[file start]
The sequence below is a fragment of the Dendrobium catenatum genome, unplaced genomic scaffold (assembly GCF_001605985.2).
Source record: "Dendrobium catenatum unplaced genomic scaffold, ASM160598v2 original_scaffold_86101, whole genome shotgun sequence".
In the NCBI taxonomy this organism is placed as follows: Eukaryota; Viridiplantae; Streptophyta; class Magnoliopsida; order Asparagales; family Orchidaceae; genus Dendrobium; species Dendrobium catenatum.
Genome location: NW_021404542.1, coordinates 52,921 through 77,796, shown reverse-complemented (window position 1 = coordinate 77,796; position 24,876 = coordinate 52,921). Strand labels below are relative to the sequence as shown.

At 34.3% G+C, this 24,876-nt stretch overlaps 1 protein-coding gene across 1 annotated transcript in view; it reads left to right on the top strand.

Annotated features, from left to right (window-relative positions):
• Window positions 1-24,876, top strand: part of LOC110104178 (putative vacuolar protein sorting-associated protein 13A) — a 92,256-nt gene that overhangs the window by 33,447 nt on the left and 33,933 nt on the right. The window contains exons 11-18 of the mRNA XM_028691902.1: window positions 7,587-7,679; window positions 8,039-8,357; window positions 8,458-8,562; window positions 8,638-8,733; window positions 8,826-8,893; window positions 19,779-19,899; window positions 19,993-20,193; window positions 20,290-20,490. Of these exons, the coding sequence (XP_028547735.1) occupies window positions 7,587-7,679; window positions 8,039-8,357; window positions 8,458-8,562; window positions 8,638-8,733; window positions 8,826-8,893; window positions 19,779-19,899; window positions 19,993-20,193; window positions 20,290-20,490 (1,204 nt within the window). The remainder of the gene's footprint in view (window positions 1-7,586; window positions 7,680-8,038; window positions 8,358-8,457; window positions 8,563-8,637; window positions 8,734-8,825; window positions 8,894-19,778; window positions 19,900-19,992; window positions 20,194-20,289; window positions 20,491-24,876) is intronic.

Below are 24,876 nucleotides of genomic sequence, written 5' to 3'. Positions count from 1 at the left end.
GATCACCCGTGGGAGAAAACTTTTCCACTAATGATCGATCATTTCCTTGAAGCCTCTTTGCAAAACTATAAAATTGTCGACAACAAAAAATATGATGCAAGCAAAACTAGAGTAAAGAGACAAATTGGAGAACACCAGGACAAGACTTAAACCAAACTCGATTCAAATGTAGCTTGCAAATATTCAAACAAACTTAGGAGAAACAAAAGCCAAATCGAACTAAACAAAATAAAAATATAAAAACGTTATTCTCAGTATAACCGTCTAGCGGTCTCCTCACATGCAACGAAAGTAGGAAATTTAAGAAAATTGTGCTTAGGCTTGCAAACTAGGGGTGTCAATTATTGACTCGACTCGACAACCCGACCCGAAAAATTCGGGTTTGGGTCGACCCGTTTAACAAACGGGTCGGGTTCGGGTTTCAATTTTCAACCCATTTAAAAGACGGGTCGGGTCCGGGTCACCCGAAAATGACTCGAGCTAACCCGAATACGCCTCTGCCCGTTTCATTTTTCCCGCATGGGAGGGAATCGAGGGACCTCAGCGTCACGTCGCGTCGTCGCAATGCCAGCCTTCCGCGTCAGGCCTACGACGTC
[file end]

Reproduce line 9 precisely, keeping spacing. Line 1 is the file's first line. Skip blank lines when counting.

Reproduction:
GATCACCCGTGGGAGAAAACTTTTCCACTAATGATCGATCATTTCCTTGAAGCCTCTTTGCAAAACTATAAAATTGTCGACAACAAAAAATATGATGCAAGCAAAACTAGAGTAAAGAGACAAATTGGAGAACACCAGGACAAGACTTAAACCAAACTCGATTCAAATGTAGCTTGCAAATATTCAAACAAACTTAGGAGAAACAAAAGCCAAATCGAACTAAACAAAATAAAAATATAAAAACGTTATTCTCAGTATAACCGTCTAGCGGTCTCCTCACATGCAACGAAAGTAGGAAATTTAAGAAAATTGTGCTTAGGCTTGCAAACTAGGGGTGTCAATTATTGACTCGACTCGACAACCCGACCCGAAAAATTCGGGTTTGGGTCGACCCGTTTAACAAACGGGTCGGGTTCGGGTTTCAATTTTCAACCCATTTAAAAGACGGGTCGGGTCCGGGTCACCCGAAAATGACTCGAGCTAACCCGAATACGCCTCTGCCCGTTTCATTTTTCCCGCATGGGAGGGAATCGAGGGACCTCAGCGTCACGTCGCGTCGTCGCAATGCCAGCCTTCCGCGTCAGGCCTACGACGTC